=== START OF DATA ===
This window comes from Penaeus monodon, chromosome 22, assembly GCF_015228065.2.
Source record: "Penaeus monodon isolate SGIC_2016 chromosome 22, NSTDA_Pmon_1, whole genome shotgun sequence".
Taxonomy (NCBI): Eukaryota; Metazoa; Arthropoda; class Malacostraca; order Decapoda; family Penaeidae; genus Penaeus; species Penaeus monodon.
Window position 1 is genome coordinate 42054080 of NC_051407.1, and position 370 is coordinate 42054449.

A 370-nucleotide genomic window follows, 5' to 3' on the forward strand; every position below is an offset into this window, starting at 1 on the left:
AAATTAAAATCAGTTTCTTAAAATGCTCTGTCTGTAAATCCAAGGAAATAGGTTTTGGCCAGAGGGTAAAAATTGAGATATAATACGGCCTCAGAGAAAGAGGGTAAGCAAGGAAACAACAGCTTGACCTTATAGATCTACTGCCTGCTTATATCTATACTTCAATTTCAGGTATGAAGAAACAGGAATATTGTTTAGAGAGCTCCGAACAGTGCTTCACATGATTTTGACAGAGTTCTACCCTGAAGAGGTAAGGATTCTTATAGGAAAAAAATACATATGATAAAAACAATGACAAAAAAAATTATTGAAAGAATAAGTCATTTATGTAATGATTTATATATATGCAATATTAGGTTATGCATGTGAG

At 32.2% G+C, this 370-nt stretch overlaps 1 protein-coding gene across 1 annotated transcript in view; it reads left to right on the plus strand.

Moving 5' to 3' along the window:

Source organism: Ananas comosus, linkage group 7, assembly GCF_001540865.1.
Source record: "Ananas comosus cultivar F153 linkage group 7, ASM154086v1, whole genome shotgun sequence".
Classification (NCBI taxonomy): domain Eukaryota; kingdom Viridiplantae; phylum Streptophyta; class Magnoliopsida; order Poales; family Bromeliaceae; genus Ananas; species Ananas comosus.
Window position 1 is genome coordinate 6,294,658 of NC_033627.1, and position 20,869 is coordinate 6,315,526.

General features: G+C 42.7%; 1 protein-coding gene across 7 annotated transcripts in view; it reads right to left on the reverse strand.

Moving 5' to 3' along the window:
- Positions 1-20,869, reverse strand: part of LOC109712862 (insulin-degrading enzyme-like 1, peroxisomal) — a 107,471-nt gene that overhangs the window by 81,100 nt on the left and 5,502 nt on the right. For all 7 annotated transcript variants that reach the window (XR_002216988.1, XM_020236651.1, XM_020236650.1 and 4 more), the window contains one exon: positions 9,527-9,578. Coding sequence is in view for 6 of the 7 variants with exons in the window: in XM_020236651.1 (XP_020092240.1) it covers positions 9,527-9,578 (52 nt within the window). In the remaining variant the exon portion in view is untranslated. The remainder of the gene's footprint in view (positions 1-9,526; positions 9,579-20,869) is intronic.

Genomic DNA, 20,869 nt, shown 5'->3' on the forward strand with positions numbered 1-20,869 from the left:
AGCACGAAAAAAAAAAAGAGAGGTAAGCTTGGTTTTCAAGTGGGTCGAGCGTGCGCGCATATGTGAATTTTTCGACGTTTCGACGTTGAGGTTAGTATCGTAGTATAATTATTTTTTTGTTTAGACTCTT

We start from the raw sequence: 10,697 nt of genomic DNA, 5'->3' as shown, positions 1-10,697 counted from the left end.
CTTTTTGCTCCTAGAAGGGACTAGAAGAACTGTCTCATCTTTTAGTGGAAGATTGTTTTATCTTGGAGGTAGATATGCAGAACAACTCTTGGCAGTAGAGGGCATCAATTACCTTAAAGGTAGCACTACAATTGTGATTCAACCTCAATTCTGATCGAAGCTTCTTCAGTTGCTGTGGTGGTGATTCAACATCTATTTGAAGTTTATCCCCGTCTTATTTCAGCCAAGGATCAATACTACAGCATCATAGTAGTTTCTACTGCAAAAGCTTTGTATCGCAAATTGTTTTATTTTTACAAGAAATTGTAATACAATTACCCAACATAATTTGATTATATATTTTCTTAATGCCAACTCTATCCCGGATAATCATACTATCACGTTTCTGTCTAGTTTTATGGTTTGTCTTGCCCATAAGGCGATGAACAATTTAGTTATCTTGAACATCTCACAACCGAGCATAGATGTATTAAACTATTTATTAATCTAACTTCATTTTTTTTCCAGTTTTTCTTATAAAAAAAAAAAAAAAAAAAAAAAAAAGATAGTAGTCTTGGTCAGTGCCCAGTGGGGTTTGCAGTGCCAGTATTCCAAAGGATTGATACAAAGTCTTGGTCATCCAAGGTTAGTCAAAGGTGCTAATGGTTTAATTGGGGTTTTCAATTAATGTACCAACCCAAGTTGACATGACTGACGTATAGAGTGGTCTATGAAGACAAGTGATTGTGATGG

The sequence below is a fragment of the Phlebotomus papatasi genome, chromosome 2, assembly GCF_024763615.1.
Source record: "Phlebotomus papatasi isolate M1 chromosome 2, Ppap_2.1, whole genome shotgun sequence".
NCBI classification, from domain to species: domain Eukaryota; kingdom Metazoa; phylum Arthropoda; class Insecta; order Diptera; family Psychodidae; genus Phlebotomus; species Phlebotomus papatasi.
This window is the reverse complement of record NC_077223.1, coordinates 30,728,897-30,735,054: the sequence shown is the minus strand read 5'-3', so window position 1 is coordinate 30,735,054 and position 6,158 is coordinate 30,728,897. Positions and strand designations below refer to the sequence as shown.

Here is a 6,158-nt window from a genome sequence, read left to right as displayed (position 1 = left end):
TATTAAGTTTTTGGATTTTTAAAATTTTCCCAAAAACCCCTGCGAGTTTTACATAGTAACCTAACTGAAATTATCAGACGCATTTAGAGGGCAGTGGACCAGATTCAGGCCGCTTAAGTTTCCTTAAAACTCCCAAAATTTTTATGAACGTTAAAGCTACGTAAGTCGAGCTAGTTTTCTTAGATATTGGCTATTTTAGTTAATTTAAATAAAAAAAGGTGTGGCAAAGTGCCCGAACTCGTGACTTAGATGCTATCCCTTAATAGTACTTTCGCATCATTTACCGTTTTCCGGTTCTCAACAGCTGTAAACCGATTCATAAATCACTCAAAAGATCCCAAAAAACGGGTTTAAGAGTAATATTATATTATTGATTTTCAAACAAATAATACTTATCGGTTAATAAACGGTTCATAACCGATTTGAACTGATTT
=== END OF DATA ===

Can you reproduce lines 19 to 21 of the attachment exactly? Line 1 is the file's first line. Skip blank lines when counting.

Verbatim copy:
CTTTTTGCTCCTAGAAGGGACTAGAAGAACTGTCTCATCTTTTAGTGGAAGATTGTTTTATCTTGGAGGTAGATATGCAGAACAACTCTTGGCAGTAGAGGGCATCAATTACCTTAAAGGTAGCACTACAATTGTGATTCAACCTCAATTCTGATCGAAGCTTCTTCAGTTGCTGTGGTGGTGATTCAACATCTATTTGAAGTTTATCCCCGTCTTATTTCAGCCAAGGATCAATACTACAGCATCATAGTAGTTTCTACTGCAAAAGCTTTGTATCGCAAATTGTTTTATTTTTACAAGAAATTGTAATACAATTACCCAACATAATTTGATTATATATTTTCTTAATGCCAACTCTATCCCGGATAATCATACTATCACGTTTCTGTCTAGTTTTATGGTTTGTCTTGCCCATAAGGCGATGAACAATTTAGTTATCTTGAACATCTCACAACCGAGCATAGATGTATTAAACTATTTATTAATCTAACTTCATTTTTTTTCCAGTTTTTCTTATAAAAAAAAAAAAAAAAAAAAAAAAAAGATAGTAGTCTTGGTCAGTGCCCAGTGGGGTTTGCAGTGCCAGTATTCCAAAGGATTGATACAAAGTCTTGGTCATCCAAGGTTAGTCAAAGGTGCTAATGGTTTAATTGGGGTTTTCAATTAATGTACCAACCCAAGTTGACATGACTGACGTATAGAGTGGTCTATGAAGACAAGTGATTGTGATGG

The sequence below is a fragment of the Phlebotomus papatasi genome, chromosome 2, assembly GCF_024763615.1.
Source record: "Phlebotomus papatasi isolate M1 chromosome 2, Ppap_2.1, whole genome shotgun sequence".